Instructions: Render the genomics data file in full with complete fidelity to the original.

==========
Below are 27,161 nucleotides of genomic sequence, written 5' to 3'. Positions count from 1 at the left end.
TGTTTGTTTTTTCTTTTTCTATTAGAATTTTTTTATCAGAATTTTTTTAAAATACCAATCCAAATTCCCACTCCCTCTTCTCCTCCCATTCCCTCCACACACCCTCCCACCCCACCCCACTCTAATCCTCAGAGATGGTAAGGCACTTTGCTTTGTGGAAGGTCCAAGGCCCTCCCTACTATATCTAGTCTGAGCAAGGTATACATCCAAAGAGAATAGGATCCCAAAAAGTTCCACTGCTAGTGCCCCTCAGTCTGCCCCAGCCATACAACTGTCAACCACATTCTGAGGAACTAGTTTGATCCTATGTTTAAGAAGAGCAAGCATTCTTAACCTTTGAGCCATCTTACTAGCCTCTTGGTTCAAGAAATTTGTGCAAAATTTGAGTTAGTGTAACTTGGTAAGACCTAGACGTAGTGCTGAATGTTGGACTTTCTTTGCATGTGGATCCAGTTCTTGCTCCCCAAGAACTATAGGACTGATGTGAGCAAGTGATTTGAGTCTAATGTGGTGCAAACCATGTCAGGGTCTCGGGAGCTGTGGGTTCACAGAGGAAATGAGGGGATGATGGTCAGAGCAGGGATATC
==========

Below are 27,161 nucleotides of genomic sequence, written 5' to 3'. Positions count from 1 at the left end.
TGTTTGTTTTTTCTTTTTCTATTAGAATTTTTTTATCAGAATTTTTTTAAAATACCAATCCAAATTCCCACTCCCTCTTCTCCTCCCATTCCCTCCACACACCCTCCCACCCCACCCCACTCTAATCCTCAGAGATGGTAAGGCACTTTGCTTTGTGGAAGGTCCAAGGCCCTCCCTACTATATCTAGTCTGAGCAAGGTATACATCCAAAGAGAATAGGATCCCAAAAAGTTCCACTGCTAGTGCCCCTCAGTCTGCCCCAGCCATACAACTGTCAACCACATTCTGAGGAACTAGTTTGATCCTATGTTTAAGAAGAGCAAGCATTCTTAACCTTTGAGCCATCTTACTAGCCTCTTGGTTCAAGAAATTTGTGCAAAATTTGAGTTAGTGTAACTTGGTAAGACCTAGACGTAGTGCTGAATGTTGGACTTTCTTTGCATGTGGATCCAGTTCTTGCTCCCCAAGAACTATAGGACTGATGTGAGCAAGTGATTTGAGTCTAATGTGGTGCAAACCATGTCAGGGTCTCGGGAGCTGTGGGTTCACAGAGGAAATGAGGGGATGATGGTCAGAGCAGGGATATC